Allergies or Not? - German Shepherd Dog Forums
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post #1 of 5 (permalink) Old 09-16-2017, 10:01 AM Thread Starter
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Allergies or Not?

I have done everything recommended for my GSD due to her constant itching/allergies. For about 1 month she has been on a strict raw diet, I have bathed her in Oatmeal shampoo(she scratched on the way home), and I clean her bed weekly. She doesn't have flees and she is constantly licking, biting and is miserable(so am I). She has hypothyroidism and needs a refill on her medication, but nothing really seems to help but the oral steroids(horrible side effects). She has been to the Vet and dermatologist, which was a rip off. I am ready to give her up for adoption because I cant figure out what she is allergic to nor what to do about it.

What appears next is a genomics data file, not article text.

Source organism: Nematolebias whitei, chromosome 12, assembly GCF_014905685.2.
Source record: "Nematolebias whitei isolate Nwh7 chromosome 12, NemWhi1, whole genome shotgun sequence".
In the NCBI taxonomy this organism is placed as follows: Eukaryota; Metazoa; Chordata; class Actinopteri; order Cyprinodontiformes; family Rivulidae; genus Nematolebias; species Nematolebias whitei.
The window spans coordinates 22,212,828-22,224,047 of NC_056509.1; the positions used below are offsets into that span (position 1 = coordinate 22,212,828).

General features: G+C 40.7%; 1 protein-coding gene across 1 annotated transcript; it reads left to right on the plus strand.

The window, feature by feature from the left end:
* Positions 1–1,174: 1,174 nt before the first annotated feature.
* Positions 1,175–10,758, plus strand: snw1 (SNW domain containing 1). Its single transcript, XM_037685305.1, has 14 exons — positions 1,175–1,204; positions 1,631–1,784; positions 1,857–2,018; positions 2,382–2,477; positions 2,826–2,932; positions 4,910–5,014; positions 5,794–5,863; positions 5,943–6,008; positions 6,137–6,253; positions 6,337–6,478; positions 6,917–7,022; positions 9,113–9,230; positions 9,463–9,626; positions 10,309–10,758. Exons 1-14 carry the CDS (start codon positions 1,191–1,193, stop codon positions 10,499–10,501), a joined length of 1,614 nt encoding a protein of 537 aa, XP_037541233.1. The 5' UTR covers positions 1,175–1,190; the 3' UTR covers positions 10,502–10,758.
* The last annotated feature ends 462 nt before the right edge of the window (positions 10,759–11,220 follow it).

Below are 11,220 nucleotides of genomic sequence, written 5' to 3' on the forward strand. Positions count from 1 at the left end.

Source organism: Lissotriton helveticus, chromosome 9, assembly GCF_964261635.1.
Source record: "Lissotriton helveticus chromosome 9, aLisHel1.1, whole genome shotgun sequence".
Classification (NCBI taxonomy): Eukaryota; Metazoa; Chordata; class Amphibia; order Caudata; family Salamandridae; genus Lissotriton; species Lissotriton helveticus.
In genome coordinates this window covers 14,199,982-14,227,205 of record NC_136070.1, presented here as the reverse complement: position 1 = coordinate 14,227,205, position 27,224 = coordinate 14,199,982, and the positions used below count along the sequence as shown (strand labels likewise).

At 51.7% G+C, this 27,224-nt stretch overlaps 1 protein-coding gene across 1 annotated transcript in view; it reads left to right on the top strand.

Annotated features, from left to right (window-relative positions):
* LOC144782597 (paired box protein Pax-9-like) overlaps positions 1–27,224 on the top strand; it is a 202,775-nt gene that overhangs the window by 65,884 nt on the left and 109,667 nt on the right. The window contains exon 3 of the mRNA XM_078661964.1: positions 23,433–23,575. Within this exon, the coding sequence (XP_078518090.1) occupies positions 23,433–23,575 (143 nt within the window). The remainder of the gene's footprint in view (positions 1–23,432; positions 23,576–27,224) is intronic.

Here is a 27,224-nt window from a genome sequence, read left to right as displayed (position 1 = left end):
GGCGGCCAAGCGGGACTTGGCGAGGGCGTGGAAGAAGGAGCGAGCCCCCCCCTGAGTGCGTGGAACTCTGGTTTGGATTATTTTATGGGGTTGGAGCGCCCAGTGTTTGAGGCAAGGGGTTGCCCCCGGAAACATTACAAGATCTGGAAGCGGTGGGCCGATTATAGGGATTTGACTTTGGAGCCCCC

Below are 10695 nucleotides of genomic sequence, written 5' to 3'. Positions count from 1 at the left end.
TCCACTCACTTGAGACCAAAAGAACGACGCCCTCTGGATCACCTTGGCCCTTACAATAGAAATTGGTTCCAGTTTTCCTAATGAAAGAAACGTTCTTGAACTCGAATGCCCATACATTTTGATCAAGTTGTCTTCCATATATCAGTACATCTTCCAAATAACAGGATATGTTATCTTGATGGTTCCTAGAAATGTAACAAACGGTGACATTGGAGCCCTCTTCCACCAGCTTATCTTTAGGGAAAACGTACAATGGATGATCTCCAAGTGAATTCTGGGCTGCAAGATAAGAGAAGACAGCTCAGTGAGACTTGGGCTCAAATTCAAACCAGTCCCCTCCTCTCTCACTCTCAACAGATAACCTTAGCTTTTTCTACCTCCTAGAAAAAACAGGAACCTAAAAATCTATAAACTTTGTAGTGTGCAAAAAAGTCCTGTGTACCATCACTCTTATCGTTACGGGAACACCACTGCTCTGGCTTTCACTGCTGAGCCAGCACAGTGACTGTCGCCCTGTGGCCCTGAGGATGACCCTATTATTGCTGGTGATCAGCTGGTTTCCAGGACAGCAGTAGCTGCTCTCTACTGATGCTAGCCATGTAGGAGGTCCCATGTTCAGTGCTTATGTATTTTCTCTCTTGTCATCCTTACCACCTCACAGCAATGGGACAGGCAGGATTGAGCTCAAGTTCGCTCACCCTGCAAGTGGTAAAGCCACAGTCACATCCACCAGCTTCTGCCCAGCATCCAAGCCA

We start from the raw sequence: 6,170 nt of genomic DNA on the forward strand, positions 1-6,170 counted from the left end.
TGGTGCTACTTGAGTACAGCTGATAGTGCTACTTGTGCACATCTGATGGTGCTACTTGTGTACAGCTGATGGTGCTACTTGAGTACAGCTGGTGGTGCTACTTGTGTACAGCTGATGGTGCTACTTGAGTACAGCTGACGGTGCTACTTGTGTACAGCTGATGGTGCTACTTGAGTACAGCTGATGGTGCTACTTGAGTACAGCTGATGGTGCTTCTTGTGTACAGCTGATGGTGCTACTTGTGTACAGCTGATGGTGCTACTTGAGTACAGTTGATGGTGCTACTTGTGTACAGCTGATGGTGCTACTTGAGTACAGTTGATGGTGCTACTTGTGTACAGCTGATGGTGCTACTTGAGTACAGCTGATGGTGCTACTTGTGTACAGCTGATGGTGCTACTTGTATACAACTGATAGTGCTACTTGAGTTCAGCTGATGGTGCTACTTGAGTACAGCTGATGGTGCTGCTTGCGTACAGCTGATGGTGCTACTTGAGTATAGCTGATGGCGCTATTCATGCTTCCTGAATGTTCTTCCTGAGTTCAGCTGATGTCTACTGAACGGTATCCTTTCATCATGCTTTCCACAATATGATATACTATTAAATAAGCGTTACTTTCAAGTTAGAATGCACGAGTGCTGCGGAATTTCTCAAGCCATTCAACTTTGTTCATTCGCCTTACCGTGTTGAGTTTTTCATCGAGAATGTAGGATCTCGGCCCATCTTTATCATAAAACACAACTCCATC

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post #2 of 5 (permalink) Old 09-17-2017, 09:46 PM
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The hypothyroidism may be the cause of the itching.

This article has some suggestions for natural treatments:


https://boulderholisticvet.com/holis...idism-in-dogs/


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post #3 of 5 (permalink) Old 09-17-2017, 10:36 PM
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You don't say exactly what kind of raw you are feeding but, Chicken is one of the worst offenders.

Grains are another one and you are bathing her in "OATmeal" shampoo!